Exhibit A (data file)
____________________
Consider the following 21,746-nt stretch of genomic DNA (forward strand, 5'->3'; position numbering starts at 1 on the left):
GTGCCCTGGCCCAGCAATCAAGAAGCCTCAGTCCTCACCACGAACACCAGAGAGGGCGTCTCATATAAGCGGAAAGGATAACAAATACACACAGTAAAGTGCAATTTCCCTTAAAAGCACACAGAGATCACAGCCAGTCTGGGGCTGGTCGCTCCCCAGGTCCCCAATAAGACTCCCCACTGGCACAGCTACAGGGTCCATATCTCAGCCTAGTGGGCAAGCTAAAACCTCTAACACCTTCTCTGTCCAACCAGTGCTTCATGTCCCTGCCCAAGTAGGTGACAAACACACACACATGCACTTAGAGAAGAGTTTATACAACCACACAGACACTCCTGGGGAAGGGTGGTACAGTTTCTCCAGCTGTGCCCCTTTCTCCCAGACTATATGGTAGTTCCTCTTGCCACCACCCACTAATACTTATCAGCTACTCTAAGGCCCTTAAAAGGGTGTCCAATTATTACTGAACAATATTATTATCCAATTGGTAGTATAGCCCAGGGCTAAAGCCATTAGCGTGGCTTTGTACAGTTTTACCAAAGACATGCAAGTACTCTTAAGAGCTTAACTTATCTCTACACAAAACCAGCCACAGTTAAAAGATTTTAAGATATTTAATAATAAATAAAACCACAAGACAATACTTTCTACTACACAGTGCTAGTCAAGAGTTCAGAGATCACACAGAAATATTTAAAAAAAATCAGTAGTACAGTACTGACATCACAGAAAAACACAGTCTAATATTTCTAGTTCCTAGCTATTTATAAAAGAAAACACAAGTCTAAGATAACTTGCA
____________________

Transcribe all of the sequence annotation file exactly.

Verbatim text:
Consider the following 21,746-nt stretch of genomic DNA (forward strand, 5'->3'; position numbering starts at 1 on the left):
GTGCCCTGGCCCAGCAATCAAGAAGCCTCAGTCCTCACCACGAACACCAGAGAGGGCGTCTCATATAAGCGGAAAGGATAACAAATACACACAGTAAAGTGCAATTTCCCTTAAAAGCACACAGAGATCACAGCCAGTCTGGGGCTGGTCGCTCCCCAGGTCCCCAATAAGACTCCCCACTGGCACAGCTACAGGGTCCATATCTCAGCCTAGTGGGCAAGCTAAAACCTCTAACACCTTCTCTGTCCAACCAGTGCTTCATGTCCCTGCCCAAGTAGGTGACAAACACACACACATGCACTTAGAGAAGAGTTTATACAACCACACAGACACTCCTGGGGAAGGGTGGTACAGTTTCTCCAGCTGTGCCCCTTTCTCCCAGACTATATGGTAGTTCCTCTTGCCACCACCCACTAATACTTATCAGCTACTCTAAGGCCCTTAAAAGGGTGTCCAATTATTACTGAACAATATTATTATCCAATTGGTAGTATAGCCCAGGGCTAAAGCCATTAGCGTGGCTTTGTACAGTTTTACCAAAGACATGCAAGTACTCTTAAGAGCTTAACTTATCTCTACACAAAACCAGCCACAGTTAAAAGATTTTAAGATATTTAATAATAAATAAAACCACAAGACAATACTTTCTACTACACAGTGCTAGTCAAGAGTTCAGAGATCACACAGAAATATTTAAAAAAAATCAGTAGTACAGTACTGACATCACAGAAAAACACAGTCTAATATTTCTAGTTCCTAGCTATTTATAAAAGAAAACACAAGTCTAAGATAACTTGCA